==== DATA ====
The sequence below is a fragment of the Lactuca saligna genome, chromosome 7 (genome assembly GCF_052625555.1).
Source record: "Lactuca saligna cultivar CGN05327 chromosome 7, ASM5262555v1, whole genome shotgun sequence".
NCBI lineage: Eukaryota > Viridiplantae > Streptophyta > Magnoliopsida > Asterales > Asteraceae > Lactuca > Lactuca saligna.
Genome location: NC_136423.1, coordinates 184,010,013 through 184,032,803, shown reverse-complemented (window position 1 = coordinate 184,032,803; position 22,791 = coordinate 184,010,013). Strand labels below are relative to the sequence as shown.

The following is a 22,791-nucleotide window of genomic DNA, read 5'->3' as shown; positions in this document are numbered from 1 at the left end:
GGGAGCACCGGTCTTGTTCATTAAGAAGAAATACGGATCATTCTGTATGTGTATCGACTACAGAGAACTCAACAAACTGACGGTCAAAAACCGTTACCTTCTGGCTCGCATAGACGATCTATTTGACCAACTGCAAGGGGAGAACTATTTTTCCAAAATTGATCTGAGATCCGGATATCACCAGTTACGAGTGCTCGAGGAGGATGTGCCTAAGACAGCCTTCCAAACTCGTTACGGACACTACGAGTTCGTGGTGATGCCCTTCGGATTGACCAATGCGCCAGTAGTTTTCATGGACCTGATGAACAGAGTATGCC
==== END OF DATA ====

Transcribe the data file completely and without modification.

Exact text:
The sequence below is a fragment of the Lactuca saligna genome, chromosome 7 (genome assembly GCF_052625555.1).
Source record: "Lactuca saligna cultivar CGN05327 chromosome 7, ASM5262555v1, whole genome shotgun sequence".
NCBI lineage: Eukaryota > Viridiplantae > Streptophyta > Magnoliopsida > Asterales > Asteraceae > Lactuca > Lactuca saligna.
Genome location: NC_136423.1, coordinates 184,010,013 through 184,032,803, shown reverse-complemented (window position 1 = coordinate 184,032,803; position 22,791 = coordinate 184,010,013). Strand labels below are relative to the sequence as shown.

The following is a 22,791-nucleotide window of genomic DNA, read 5'->3' as shown; positions in this document are numbered from 1 at the left end:
GGGAGCACCGGTCTTGTTCATTAAGAAGAAATACGGATCATTCTGTATGTGTATCGACTACAGAGAACTCAACAAACTGACGGTCAAAAACCGTTACCTTCTGGCTCGCATAGACGATCTATTTGACCAACTGCAAGGGGAGAACTATTTTTCCAAAATTGATCTGAGATCCGGATATCACCAGTTACGAGTGCTCGAGGAGGATGTGCCTAAGACAGCCTTCCAAACTCGTTACGGACACTACGAGTTCGTGGTGATGCCCTTCGGATTGACCAATGCGCCAGTAGTTTTCATGGACCTGATGAACAGAGTATGCC